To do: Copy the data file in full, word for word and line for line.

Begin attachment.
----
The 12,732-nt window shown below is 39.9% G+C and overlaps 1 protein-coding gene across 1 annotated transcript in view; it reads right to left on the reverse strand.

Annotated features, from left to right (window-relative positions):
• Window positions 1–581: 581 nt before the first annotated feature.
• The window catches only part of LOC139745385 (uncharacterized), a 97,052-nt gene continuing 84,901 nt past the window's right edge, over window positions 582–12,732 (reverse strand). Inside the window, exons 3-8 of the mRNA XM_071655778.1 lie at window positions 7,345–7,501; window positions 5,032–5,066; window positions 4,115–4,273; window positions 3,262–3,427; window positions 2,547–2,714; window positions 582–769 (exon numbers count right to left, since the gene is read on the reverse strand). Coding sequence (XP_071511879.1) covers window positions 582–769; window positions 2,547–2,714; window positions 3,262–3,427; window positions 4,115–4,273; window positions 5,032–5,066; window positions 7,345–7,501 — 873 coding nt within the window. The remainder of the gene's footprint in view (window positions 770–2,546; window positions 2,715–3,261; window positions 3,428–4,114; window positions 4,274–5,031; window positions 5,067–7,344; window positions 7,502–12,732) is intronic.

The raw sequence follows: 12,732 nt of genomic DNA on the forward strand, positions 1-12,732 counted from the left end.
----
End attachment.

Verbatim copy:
The 12,732-nt window shown below is 39.9% G+C and overlaps 1 protein-coding gene across 1 annotated transcript in view; it reads right to left on the reverse strand.

Annotated features, from left to right (window-relative positions):
• Window positions 1–581: 581 nt before the first annotated feature.
• The window catches only part of LOC139745385 (uncharacterized), a 97,052-nt gene continuing 84,901 nt past the window's right edge, over window positions 582–12,732 (reverse strand). Inside the window, exons 3-8 of the mRNA XM_071655778.1 lie at window positions 7,345–7,501; window positions 5,032–5,066; window positions 4,115–4,273; window positions 3,262–3,427; window positions 2,547–2,714; window positions 582–769 (exon numbers count right to left, since the gene is read on the reverse strand). Coding sequence (XP_071511879.1) covers window positions 582–769; window positions 2,547–2,714; window positions 3,262–3,427; window positions 4,115–4,273; window positions 5,032–5,066; window positions 7,345–7,501 — 873 coding nt within the window. The remainder of the gene's footprint in view (window positions 770–2,546; window positions 2,715–3,261; window positions 3,428–4,114; window positions 4,274–5,031; window positions 5,067–7,344; window positions 7,502–12,732) is intronic.

The raw sequence follows: 12,732 nt of genomic DNA on the forward strand, positions 1-12,732 counted from the left end.